By ROGER MILLS
© St. Petersburg Times, published September 14, 2000
TAMPA -- With the way the Bucs defense has played the past few years, winning weekly accolades has become passe.
But in back-to-back weeks? That's unusual.
Cornerback Ronde Barber, who had 21/2 sacks and returned a fumble 24 yards for a touchdown in Sunday's 41-0 win over the Bears, was named the NFC's defensive player of the week.
Linebacker Derrick Brooks received the award the first week after 16 tackles and forcing a fumble in the 21-16 victory at New England.
"It feels good, but I keep saying I'm a product of this defense," said Barber, 5-feet-10, 184 pounds and tied for the NFC lead with 31/2 sacks. "They put me in a position to make plays and I just made them. (Defensive coordinator) Monte (Kiffin) is a great coach and he trusts you. He trusts you enough to put you out on the field and he expects you to make those plays, and I just happened to make those plays last week."
Barber's stiffest competition may have been teammate Donnie Abraham, who had two interceptions and forced the fumble that Barber returned for the score. They shared a game ball given out by the coaching staff.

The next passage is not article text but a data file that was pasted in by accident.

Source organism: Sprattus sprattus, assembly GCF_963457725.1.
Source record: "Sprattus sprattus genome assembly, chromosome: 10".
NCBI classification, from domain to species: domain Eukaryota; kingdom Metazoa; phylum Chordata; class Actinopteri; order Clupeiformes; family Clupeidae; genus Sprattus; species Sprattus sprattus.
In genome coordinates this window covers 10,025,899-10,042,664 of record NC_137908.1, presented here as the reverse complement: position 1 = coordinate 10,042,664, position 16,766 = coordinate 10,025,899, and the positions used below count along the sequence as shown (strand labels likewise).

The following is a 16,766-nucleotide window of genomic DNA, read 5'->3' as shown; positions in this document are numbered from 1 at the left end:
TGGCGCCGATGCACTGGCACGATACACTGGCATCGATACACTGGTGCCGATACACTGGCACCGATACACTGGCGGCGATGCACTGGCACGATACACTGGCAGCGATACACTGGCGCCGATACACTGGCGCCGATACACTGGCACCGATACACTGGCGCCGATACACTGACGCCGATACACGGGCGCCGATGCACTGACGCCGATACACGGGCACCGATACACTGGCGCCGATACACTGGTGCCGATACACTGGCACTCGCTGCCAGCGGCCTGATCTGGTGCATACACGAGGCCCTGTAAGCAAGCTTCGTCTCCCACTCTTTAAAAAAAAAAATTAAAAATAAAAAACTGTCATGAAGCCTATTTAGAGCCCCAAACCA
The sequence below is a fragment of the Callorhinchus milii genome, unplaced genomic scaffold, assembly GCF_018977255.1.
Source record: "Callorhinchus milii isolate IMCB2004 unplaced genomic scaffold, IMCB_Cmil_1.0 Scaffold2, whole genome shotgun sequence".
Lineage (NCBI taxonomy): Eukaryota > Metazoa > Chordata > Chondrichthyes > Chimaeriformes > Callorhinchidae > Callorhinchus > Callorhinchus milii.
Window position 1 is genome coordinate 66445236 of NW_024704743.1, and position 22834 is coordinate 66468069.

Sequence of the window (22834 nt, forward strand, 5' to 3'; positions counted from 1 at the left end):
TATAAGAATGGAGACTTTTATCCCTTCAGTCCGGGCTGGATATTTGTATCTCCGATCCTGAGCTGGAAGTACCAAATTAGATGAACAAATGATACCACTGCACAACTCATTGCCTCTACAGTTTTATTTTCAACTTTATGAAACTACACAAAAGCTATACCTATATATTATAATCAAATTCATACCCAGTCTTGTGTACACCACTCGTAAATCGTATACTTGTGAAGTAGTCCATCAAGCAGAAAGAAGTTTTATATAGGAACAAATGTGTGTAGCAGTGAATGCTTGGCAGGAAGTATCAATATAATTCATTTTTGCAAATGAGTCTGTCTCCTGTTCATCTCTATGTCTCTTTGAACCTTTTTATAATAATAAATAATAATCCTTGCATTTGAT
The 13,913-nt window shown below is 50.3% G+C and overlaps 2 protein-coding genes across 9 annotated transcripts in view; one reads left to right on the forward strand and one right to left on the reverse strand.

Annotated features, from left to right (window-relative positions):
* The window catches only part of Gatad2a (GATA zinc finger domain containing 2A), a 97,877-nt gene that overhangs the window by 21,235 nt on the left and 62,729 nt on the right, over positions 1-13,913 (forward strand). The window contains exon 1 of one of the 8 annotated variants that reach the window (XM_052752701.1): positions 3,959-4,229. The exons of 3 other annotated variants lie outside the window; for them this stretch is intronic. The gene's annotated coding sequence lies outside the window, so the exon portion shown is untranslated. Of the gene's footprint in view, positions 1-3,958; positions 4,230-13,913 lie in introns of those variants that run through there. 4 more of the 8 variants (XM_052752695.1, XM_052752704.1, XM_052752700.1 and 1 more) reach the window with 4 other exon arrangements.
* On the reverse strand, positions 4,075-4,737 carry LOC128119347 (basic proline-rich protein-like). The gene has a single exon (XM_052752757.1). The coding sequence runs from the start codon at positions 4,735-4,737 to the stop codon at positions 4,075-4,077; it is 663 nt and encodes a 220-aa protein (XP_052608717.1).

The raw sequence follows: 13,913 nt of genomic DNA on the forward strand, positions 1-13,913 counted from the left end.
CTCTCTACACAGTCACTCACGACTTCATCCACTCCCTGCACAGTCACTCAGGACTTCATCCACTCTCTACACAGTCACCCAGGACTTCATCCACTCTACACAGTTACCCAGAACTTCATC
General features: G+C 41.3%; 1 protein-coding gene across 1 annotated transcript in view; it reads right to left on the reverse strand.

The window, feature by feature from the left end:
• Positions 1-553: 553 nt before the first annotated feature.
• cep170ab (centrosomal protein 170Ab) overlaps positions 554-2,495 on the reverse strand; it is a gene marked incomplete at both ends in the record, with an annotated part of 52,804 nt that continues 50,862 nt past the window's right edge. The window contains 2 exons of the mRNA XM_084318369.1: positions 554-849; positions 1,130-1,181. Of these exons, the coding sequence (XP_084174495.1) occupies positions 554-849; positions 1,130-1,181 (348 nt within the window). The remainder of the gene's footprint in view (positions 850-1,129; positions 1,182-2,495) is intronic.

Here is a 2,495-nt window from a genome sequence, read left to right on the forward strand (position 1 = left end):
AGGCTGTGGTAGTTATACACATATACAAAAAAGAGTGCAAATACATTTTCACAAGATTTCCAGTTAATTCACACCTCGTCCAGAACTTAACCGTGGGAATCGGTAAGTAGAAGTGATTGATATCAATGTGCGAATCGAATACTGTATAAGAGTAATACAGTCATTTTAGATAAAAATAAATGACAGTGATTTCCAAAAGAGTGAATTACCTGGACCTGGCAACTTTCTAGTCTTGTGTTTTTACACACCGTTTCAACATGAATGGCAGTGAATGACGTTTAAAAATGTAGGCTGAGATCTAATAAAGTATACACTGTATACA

"I don't know how I would have voted on that," coach Tony Dungy said about the league award. "They both had outstanding games, but Ronde had a touchdown, which probably put it in his favor."
Abraham, who is one of Barber's close friends, said he didn't mind Barber nipping him for the league award and looks forward to winning his own.
"I'm happy for Ronde," Abraham said. "If it can work that way, I'll be happy for that. On this defense we have so many stars who play so hard, it's difficult to get one."
In his fourth year out of Virginia, Barber's quick start comes after a preseason in which he appeared to be battling for a starting position with nickel back Brian Kelly.
"I don't think we had any question marks (about my ability)," Barber said. "There was a question mark about which one of the two corners was going to start, and I'll call that a problem on the players' part, not one on the coaches' part."